$226.5 Million Settlement in Independent Contractor Case Proceeds
In a closely watched case, a California federal court conditionally approved a $226.5 million settlement with FedEx drivers in a class action lawsuit filed in federal court in California. The lawsuit alleged that the drivers were improperly classified as independent contractors.
The settlement is a result of a 2014 Ninth Circuit decision which rejected FedEx’s classification of its drivers as independent contractors because FedEx exercised significant control over the drivers (Alexander v. FedEx Ground Package System, Inc., 765 F.3d 981 (9th Cir. 2014)). The settlement resolves claims dating back to 2000, and the company no longer operates the same classification model for drivers.
The settlement involves over 2,000 drivers. The approval of the settlement is conditional because only about 77 percent of the class has already submitted claim forms. The court is asking the drivers’ counsel to reach out to other class members who have not yet submitted claim forms.
California generally applies the “right to control” test to determine if the worker is an employee or an independent contractor. If your company controls the details and the worker does not have meaningful discretion in how he/she completes work, it is likely the worker will be found to be an employee and not an independent contractor.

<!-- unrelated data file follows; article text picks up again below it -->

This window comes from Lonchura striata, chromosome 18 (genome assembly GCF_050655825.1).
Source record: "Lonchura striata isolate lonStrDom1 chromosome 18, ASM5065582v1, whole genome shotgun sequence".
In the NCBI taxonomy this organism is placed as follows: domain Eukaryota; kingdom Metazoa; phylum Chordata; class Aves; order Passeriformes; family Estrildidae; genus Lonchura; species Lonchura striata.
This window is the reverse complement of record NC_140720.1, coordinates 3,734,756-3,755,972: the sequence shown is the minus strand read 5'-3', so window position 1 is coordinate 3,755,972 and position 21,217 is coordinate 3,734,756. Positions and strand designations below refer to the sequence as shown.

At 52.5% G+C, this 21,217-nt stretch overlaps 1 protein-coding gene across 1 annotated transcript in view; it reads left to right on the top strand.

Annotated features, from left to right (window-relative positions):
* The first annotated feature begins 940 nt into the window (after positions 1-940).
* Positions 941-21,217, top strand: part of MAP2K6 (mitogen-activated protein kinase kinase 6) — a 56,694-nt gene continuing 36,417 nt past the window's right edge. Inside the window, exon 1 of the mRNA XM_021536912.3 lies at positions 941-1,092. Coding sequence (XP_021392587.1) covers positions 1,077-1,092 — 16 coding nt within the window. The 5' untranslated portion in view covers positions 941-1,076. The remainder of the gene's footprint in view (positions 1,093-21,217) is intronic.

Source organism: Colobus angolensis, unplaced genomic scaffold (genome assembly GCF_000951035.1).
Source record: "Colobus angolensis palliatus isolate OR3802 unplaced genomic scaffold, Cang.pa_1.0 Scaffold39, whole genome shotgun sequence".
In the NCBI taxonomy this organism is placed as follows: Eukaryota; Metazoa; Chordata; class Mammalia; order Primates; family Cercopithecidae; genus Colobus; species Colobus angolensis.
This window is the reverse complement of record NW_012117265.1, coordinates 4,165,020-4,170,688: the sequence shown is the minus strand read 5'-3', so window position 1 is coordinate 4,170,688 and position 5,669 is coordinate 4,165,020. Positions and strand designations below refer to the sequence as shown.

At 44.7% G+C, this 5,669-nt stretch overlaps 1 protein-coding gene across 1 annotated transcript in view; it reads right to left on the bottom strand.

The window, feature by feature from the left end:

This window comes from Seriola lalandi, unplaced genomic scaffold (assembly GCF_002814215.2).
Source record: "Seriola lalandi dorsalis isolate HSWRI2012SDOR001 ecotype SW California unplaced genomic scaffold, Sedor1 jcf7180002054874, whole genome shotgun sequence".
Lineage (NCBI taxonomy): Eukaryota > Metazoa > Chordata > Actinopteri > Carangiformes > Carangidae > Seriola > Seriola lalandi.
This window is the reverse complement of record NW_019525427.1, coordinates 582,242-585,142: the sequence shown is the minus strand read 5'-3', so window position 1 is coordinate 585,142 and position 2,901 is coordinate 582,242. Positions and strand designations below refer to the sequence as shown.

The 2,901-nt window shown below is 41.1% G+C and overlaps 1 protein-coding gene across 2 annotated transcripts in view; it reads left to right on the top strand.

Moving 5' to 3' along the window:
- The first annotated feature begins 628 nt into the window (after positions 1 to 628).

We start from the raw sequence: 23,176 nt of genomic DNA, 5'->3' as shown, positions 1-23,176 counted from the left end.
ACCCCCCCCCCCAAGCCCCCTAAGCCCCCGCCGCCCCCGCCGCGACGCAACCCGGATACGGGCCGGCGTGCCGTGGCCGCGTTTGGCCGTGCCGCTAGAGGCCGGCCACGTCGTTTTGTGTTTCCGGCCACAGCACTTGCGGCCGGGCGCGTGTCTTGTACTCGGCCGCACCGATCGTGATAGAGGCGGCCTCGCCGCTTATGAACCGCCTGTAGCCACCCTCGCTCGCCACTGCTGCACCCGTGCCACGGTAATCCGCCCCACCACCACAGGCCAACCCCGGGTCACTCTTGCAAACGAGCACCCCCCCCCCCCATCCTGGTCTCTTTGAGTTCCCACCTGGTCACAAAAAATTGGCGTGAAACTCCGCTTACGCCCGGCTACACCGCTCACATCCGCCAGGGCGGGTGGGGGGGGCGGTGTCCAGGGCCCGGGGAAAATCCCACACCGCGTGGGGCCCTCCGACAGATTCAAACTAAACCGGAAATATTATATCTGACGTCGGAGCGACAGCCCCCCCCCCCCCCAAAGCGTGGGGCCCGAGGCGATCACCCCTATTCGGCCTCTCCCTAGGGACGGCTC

In this case, indicators of control included:
- regular schedules, restricting the times during which the drivers could provide services and loading and unloading packages at FedEx terminals every day
- assigned service areas
- lack of control over which packages were delivered
- packages only delivered to FedEx customers at FedEx rates
- requiring them to wear FedEx uniforms
- requiring vehicles be painted a specific shade of white and marked with the FedEx logo
The court found “powerful evidence” of FedEx’s right to control the manner in which the drivers performed their work and held that the drivers were employees as a matter of law.
Class action lawsuits claiming improper misclassification of workers as independent contractors continue to vex California employers, including several pending lawsuits against companies in the “gig” or on-demand economy — an environment characterized by short term engagements where labor is generally supplied by workers classified as independent contractors. But many workers are challenging this classification.
A study by Intuit estimated that 7.6 million Americans will be regularly working as providers in the on-demand economy by 2020, more than doubling the 2015 total of 3.2 million.